Naturally, when I started to see news reports about this herb, there was only one thing for me to do. That’s right. I had to go to the original study and find out what the skinny is about this herb. It turns out that the specific cancer associated with AA is known as urothelial carcinoma of the upper urinary tract (UUC). Basically, its a cancer of the epithelial lining of the kidney and upper ureter. The authors took advantage of the observation that the place with the highest incidence of UUC in the world is Taiwan. Making the link between such a high incidence of UUC and high usage of AA by the population, the authors were able to test the hypothesis that it is AA that is driving the high levels of UUC in Taiwan. As the authors note, it’s not an unreasonable hypothesis at all:

In Taiwan, the remarkably high incidence ofUUC(13), coupled with widespread use of Aristolochia herbal remedies, suggested that AA might play a central role in the etiology of this disease. The high level of exposure to AA in Taiwan has been documented by a systematic analysis of prescriptions filled by a 200,000 person random sample of the entire insured population of Taiwan between 1997 and 2003, revealing that approximately one-third of these individuals consumed herbs containing, or likely to contain, AA (14). Moreover, consumption of AA is associated, in a dosedependent manner, with an increased risk of developing end-stage renal disease or urothelial carcinoma (13, 15).

That’s one popular herbal remedy there.

So how do we put the two together? How do we make the link between AA and UUC in such a way that we can infer causation. Obviously, we can’t do a randomized controlled study in which half the subjects are given AA and the other half a placebo and then wait a decade or so for AA-caused cancers to start to crop up so that we can see if there is an increased incidence of them in subjects in the AA group. Damn ethics! We can, however, infer the likelihood of causation from epidemiological evidence, which is what the authors did. They undertook a molecular epidemiological study.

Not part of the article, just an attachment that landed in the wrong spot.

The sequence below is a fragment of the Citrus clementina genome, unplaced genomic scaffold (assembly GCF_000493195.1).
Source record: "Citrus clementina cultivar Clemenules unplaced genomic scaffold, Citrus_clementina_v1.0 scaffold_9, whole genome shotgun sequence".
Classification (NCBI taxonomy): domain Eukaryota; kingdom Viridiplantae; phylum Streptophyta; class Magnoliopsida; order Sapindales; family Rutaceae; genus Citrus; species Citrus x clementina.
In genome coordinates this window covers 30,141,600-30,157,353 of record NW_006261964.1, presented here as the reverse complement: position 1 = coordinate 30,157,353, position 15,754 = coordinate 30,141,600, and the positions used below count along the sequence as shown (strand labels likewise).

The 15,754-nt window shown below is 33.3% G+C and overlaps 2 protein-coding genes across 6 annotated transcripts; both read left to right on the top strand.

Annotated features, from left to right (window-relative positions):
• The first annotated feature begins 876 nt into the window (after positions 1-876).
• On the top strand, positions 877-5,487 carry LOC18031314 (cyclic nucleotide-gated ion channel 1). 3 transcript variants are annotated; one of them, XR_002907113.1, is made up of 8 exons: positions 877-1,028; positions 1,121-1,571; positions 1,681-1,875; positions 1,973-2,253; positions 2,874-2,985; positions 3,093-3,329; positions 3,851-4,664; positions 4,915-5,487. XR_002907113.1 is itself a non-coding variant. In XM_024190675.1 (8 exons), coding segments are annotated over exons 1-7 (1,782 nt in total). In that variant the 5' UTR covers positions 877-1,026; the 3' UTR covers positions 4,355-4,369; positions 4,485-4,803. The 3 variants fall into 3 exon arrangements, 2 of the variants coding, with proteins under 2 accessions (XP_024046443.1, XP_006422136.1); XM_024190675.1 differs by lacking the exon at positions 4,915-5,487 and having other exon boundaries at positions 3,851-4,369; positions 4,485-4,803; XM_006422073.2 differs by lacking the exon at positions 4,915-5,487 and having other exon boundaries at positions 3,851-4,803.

It turns out that there are good biomarkers for AA exposure. These include aristolactam-DNA (AL-DNA) adducts are due to the binding of AA to DNA and are a sensitive biomarker for AA exposure, particularly given that they concentrate in part of the kidney known as the renal cortex. They also persist for a long time, making them fantastic markers for past exposue. These lesions also lead to a specific mutational signature in the TP53 tumor suppressor gene. This particular mutational signature is characteristic because it is so unusual. Using this mutational signature as a biomarker, the investigators examined 151 Taiwanese patients with UUC. Twenty-five patients with renal cell carcinoma were used as controls. Basically, the authors found that 60% of these patients had mutations that could be due to AA exposure. Everything else fit, as well. Epidemiologically, the incidence of UUC correlated strongly with AA exposure. Biomarkers pinpointed the types of mutations induced by AA. The timing fit, too, in that the increase in UUC in Taiwan was the right length of time after major importation of AA-containing herbal remedies, and the molecular epidemiology fit. All of this led the authors to conclude: